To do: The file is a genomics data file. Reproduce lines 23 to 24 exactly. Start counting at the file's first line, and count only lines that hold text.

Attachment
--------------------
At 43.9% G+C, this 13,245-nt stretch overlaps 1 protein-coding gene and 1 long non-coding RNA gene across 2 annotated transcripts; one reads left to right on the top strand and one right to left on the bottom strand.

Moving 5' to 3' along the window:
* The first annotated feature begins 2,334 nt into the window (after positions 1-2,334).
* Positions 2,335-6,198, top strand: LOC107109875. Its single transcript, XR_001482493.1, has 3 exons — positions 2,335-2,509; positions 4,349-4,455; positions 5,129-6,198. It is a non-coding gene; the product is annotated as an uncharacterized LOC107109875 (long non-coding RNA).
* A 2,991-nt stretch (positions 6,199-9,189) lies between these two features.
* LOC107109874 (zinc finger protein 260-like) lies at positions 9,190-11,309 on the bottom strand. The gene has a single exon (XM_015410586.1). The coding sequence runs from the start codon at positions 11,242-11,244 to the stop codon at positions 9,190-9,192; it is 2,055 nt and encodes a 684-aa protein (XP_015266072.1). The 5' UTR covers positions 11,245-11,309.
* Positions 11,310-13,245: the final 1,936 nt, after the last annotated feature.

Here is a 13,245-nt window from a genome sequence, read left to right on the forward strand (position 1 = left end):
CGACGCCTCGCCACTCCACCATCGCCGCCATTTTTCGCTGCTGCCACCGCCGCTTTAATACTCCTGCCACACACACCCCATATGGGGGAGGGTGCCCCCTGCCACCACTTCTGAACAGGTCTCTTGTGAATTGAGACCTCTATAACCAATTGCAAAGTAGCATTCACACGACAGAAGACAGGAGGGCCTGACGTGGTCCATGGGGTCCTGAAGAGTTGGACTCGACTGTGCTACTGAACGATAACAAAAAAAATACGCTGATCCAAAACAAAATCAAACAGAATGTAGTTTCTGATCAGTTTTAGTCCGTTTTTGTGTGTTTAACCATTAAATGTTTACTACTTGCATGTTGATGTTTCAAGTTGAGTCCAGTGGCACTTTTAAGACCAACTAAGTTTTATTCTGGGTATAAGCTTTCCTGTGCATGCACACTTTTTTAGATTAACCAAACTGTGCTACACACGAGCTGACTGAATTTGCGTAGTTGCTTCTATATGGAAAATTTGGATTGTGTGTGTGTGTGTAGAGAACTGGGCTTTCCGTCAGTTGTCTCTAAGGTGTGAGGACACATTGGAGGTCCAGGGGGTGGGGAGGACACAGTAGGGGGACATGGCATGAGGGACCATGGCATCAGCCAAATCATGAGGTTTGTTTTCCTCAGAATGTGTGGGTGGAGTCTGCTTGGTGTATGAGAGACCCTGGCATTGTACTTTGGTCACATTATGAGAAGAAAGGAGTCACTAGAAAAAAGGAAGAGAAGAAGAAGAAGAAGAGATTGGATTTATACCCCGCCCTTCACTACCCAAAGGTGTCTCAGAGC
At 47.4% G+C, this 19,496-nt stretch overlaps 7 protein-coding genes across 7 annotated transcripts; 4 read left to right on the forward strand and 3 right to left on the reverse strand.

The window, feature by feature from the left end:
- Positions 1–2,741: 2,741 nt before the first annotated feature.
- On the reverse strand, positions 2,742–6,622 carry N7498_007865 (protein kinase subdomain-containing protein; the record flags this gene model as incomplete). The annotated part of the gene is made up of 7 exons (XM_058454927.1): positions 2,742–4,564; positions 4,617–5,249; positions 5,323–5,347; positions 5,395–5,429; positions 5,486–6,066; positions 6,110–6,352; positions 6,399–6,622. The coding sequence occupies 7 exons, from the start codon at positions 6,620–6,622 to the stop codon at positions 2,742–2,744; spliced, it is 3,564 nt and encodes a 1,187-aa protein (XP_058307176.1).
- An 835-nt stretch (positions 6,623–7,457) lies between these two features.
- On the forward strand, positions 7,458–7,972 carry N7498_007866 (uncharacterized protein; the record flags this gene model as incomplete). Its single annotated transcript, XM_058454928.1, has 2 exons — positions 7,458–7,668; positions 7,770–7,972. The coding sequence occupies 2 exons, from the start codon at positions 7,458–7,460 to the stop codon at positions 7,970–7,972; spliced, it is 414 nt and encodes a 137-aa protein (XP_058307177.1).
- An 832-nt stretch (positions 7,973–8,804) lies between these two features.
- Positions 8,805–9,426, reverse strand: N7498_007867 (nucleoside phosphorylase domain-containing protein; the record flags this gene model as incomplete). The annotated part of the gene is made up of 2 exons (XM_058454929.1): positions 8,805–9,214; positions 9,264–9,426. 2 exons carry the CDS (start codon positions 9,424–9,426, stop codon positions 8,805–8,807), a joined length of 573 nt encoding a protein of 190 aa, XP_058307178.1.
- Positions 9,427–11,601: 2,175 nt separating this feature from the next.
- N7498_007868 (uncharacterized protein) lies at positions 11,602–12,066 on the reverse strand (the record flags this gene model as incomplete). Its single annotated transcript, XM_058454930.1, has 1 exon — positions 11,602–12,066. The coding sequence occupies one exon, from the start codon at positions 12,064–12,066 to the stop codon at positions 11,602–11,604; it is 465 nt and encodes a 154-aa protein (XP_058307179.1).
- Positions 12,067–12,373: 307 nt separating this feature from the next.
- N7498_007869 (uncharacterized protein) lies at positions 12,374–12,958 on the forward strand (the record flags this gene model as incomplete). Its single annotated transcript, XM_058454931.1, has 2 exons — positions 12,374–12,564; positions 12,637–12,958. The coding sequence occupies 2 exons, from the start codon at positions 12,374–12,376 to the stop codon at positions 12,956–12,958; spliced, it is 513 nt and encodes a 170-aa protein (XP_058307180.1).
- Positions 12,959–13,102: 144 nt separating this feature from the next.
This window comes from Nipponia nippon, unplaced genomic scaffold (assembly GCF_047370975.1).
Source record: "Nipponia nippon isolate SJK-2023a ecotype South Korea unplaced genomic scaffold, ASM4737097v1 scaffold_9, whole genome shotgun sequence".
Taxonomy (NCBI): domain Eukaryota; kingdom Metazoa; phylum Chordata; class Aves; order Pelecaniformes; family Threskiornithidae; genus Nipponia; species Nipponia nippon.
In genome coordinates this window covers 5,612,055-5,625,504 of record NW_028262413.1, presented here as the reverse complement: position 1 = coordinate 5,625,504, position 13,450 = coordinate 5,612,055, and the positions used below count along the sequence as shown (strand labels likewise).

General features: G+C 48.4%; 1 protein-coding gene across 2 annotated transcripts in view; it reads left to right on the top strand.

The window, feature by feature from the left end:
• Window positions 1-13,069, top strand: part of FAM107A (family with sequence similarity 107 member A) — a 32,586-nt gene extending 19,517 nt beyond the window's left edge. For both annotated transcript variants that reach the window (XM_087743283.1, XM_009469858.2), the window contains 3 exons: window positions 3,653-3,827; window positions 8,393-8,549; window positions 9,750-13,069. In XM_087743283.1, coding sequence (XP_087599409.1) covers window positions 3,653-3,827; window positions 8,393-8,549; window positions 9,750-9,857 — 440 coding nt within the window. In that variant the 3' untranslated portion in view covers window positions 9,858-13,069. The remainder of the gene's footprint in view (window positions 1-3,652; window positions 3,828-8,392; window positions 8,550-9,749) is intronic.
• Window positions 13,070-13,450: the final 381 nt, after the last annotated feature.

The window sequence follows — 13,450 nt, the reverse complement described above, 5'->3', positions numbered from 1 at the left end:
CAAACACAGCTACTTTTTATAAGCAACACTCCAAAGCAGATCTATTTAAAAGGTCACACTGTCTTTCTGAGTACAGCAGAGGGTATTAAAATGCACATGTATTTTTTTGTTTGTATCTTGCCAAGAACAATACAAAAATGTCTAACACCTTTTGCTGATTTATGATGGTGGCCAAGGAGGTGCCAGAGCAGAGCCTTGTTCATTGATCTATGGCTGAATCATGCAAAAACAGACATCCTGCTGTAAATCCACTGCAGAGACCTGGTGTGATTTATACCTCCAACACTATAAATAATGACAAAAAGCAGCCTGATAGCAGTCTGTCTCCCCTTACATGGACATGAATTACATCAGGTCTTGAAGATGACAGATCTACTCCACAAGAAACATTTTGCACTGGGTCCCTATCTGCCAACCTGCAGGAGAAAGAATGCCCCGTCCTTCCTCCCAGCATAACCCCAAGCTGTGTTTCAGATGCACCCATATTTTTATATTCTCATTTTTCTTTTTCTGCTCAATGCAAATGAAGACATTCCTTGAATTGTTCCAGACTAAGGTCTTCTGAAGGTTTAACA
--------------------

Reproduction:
This window comes from Nipponia nippon, unplaced genomic scaffold (assembly GCF_047370975.1).
Source record: "Nipponia nippon isolate SJK-2023a ecotype South Korea unplaced genomic scaffold, ASM4737097v1 scaffold_9, whole genome shotgun sequence".